Notice how Obama doesn’t talk in favor of freedom, individual rights, or free market capitalism; or against totalitarian control, socialist force or fascist Islam. It’s not ideologies he’s against. It’s simply weapons.

But weapons in the right hands lead to justice and safety. Weapons in the wrong hands lead to disaster and devastation. Hitler’s loss of World War II was a good thing; America’s win was a good thing. It’s a good thing that nuclear weapons were in the hands of the Allies, and not the Nazis or Japanese, at the end of World War II. Otherwise, you might not be reading this column right now.

Obama gets away with something his hapless Republican counterparts never could have done. It’s not only because of the trillion dollar socialist freebies.

It’s also because he refuses to name an enemy.

It’s for precisely this reason that all the “nonjudgmental” and largely pacifist supporters of Obama—who would never, ever support a war against Islamic militants or any other genuine threat—give him a free pass.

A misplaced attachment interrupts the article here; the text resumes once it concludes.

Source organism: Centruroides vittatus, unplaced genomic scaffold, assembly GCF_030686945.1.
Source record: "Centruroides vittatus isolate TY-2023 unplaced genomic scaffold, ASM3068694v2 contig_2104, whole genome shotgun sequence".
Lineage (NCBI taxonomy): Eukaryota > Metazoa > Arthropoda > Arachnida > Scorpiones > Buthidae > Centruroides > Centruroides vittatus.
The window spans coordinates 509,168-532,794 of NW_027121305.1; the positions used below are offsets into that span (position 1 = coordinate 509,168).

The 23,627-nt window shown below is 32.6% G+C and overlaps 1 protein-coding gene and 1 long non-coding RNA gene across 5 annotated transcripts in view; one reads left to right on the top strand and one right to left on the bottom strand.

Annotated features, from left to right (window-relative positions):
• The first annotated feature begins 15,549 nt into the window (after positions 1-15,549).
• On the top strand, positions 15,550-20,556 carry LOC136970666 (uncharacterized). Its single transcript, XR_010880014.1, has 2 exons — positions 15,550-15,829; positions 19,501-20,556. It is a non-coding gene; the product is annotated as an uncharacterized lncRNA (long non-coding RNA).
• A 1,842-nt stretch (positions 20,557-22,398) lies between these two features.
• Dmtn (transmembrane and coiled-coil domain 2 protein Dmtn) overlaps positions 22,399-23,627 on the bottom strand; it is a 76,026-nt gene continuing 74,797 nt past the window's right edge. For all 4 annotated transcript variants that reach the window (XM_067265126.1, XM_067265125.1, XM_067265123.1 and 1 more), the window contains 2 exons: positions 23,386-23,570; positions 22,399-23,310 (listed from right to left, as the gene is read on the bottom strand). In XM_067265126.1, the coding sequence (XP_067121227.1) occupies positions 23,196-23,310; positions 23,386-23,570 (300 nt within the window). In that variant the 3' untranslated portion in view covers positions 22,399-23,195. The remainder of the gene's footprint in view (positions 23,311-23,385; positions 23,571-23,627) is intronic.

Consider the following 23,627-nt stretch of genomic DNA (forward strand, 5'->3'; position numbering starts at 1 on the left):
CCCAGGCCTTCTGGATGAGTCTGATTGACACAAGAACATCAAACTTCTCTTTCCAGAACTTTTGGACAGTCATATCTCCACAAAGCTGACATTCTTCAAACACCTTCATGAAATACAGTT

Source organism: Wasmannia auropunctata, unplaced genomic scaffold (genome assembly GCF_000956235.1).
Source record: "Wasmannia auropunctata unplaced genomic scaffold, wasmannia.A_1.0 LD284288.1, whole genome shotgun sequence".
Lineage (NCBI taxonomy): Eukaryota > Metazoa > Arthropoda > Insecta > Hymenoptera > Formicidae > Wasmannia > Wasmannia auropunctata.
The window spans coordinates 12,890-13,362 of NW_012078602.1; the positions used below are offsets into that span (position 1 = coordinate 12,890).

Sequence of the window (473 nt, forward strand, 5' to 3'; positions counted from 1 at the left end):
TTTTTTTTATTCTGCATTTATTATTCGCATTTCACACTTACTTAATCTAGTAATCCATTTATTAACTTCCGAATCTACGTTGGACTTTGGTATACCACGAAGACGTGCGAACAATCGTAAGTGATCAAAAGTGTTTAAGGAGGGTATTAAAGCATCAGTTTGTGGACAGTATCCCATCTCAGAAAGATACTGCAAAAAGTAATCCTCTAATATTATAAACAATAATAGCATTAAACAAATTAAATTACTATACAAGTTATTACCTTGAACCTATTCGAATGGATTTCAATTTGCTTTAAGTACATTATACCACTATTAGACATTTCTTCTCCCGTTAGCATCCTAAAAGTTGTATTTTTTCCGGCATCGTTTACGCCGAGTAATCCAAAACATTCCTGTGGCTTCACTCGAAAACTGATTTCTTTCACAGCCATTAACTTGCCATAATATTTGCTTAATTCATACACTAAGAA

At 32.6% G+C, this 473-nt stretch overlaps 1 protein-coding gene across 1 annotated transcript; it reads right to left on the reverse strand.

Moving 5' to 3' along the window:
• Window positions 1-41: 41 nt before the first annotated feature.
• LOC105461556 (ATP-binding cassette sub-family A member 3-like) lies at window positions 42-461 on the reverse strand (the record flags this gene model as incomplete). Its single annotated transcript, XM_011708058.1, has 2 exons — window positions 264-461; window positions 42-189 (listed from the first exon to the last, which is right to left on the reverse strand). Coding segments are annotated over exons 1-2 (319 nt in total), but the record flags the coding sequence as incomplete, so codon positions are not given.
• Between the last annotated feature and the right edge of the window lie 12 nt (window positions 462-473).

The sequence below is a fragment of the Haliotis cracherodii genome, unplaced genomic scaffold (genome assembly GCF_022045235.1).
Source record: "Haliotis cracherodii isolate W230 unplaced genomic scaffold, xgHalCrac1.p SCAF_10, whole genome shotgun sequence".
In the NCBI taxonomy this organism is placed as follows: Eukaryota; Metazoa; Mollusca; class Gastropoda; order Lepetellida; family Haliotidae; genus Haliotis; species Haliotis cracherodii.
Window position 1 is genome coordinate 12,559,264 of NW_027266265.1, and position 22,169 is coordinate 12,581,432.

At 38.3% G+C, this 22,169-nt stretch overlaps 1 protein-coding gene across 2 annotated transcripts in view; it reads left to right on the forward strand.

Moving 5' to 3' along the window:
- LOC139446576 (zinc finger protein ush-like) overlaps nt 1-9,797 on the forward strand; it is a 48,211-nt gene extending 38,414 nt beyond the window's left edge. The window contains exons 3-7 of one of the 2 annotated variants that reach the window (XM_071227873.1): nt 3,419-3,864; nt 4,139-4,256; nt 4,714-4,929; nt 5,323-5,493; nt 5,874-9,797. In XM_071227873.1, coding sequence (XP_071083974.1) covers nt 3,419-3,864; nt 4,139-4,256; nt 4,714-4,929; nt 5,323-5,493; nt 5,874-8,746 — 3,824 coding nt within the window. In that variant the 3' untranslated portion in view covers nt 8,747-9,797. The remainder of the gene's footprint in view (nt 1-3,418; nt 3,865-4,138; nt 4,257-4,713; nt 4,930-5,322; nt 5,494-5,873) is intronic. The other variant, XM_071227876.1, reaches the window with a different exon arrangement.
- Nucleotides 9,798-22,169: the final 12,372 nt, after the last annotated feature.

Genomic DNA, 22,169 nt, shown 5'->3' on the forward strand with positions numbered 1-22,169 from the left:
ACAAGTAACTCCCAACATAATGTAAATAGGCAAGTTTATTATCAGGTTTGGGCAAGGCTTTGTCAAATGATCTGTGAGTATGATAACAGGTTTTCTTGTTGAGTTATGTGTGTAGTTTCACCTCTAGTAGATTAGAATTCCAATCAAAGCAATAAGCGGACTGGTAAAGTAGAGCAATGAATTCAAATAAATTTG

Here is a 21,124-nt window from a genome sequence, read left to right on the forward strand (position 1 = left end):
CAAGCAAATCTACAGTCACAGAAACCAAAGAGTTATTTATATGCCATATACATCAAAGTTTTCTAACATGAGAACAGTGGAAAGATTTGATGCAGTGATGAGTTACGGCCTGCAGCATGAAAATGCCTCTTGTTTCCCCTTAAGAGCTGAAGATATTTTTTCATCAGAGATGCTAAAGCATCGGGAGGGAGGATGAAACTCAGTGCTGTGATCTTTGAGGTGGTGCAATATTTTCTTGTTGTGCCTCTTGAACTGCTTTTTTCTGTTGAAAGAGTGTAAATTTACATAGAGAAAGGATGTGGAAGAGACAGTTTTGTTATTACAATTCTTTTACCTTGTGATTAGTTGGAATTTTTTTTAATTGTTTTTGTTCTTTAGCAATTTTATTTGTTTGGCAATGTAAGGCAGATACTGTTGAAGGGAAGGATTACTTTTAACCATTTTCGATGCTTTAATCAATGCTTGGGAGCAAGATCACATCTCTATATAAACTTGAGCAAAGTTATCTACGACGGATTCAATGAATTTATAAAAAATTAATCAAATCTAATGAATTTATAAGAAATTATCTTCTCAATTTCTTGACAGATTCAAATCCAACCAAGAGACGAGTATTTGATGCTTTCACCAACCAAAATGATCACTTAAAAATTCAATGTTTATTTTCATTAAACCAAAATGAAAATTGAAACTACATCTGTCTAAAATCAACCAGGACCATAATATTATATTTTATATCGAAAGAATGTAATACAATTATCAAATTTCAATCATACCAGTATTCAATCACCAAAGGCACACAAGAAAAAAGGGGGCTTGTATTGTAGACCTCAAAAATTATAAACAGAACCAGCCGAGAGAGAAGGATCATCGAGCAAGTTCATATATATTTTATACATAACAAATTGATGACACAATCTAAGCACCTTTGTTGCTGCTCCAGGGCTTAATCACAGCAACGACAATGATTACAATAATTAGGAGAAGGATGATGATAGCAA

There is no right or wrong, good or bad. It’s the guns, stupid.

Obama will give us a little bit of war—just a little. But war without principle or ideals (of any kind) to back it up is a truly unjust thing. And a very dangerous one, too.

[Sources of news items: FoxNews.com and CNN.com]

Dr. Michael Hurd is a psychotherapist, columnist and author of "Bad Therapy, Good Therapy (And How to Tell the Difference)" and "Grow Up America!" Visit his website at: www.DrHurd.com.

The views expressed above represent those of the author and do not necessarily represent the views of the editors and publishers of Capitalism Magazine. Capitalism Magazine sometimes publishes articles we disagree with because we think the article provides information, or a contrasting point of view, that may be of value to our readers.